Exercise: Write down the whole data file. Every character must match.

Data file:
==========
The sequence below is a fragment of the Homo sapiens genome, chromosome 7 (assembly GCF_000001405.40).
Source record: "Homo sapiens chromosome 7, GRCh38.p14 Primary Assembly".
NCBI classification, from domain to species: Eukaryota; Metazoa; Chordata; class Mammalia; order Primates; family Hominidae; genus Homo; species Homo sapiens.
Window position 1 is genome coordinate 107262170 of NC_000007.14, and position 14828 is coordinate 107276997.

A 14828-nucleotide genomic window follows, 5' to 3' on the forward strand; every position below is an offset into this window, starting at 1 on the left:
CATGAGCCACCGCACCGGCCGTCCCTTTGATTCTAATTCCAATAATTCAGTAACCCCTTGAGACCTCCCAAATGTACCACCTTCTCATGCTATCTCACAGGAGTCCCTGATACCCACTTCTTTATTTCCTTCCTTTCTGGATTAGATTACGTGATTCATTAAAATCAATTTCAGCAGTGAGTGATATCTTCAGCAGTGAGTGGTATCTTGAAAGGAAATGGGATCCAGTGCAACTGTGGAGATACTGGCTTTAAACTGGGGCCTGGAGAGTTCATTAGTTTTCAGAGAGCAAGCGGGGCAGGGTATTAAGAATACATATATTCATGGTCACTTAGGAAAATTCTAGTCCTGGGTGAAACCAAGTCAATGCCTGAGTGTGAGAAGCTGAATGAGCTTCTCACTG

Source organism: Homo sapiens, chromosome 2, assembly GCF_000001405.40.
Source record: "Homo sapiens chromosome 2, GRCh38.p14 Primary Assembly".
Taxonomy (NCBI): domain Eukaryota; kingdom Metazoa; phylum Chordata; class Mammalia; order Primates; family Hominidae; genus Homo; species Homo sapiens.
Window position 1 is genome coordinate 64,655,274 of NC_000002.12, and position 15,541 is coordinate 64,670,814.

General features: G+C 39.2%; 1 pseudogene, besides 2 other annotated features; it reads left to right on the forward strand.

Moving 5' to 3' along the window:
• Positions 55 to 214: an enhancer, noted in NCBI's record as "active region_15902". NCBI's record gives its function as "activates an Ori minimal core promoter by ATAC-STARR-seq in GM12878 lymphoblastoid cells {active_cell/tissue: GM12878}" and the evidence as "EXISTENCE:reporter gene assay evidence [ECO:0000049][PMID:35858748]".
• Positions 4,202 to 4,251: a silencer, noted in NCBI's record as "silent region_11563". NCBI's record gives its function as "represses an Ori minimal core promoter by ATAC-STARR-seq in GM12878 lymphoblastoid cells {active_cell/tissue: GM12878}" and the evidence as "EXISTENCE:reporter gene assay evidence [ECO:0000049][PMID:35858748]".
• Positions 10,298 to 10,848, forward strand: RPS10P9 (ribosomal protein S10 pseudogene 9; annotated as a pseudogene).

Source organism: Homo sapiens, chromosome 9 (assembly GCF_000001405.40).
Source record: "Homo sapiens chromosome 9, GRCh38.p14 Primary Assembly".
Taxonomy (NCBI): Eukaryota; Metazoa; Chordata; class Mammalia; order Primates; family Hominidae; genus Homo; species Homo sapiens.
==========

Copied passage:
The sequence below is a fragment of the Homo sapiens genome, chromosome 7 (assembly GCF_000001405.40).
Source record: "Homo sapiens chromosome 7, GRCh38.p14 Primary Assembly".
NCBI classification, from domain to species: Eukaryota; Metazoa; Chordata; class Mammalia; order Primates; family Hominidae; genus Homo; species Homo sapiens.
Window position 1 is genome coordinate 107262170 of NC_000007.14, and position 14828 is coordinate 107276997.

A 14828-nucleotide genomic window follows, 5' to 3' on the forward strand; every position below is an offset into this window, starting at 1 on the left:
CATGAGCCACCGCACCGGCCGTCCCTTTGATTCTAATTCCAATAATTCAGTAACCCCTTGAGACCTCCCAAATGTACCACCTTCTCATGCTATCTCACAGGAGTCCCTGATACCCACTTCTTTATTTCCTTCCTTTCTGGATTAGATTACGTGATTCATTAAAATCAATTTCAGCAGTGAGTGATATCTTCAGCAGTGAGTGGTATCTTGAAAGGAAATGGGATCCAGTGCAACTGTGGAGATACTGGCTTTAAACTGGGGCCTGGAGAGTTCATTAGTTTTCAGAGAGCAAGCGGGGCAGGGTATTAAGAATACATATATTCATGGTCACTTAGGAAAATTCTAGTCCTGGGTGAAACCAAGTCAATGCCTGAGTGTGAGAAGCTGAATGAGCTTCTCACTG

Source organism: Homo sapiens, chromosome 2, assembly GCF_000001405.40.
Source record: "Homo sapiens chromosome 2, GRCh38.p14 Primary Assembly".
Taxonomy (NCBI): domain Eukaryota; kingdom Metazoa; phylum Chordata; class Mammalia; order Primates; family Hominidae; genus Homo; species Homo sapiens.
Window position 1 is genome coordinate 64,655,274 of NC_000002.12, and position 15,541 is coordinate 64,670,814.

General features: G+C 39.2%; 1 pseudogene, besides 2 other annotated features; it reads left to right on the forward strand.

Moving 5' to 3' along the window:
• Positions 55 to 214: an enhancer, noted in NCBI's record as "active region_15902". NCBI's record gives its function as "activates an Ori minimal core promoter by ATAC-STARR-seq in GM12878 lymphoblastoid cells {active_cell/tissue: GM12878}" and the evidence as "EXISTENCE:reporter gene assay evidence [ECO:0000049][PMID:35858748]".
• Positions 4,202 to 4,251: a silencer, noted in NCBI's record as "silent region_11563". NCBI's record gives its function as "represses an Ori minimal core promoter by ATAC-STARR-seq in GM12878 lymphoblastoid cells {active_cell/tissue: GM12878}" and the evidence as "EXISTENCE:reporter gene assay evidence [ECO:0000049][PMID:35858748]".
• Positions 10,298 to 10,848, forward strand: RPS10P9 (ribosomal protein S10 pseudogene 9; annotated as a pseudogene).

Source organism: Homo sapiens, chromosome 9 (assembly GCF_000001405.40).
Source record: "Homo sapiens chromosome 9, GRCh38.p14 Primary Assembly".
Taxonomy (NCBI): Eukaryota; Metazoa; Chordata; class Mammalia; order Primates; family Hominidae; genus Homo; species Homo sapiens.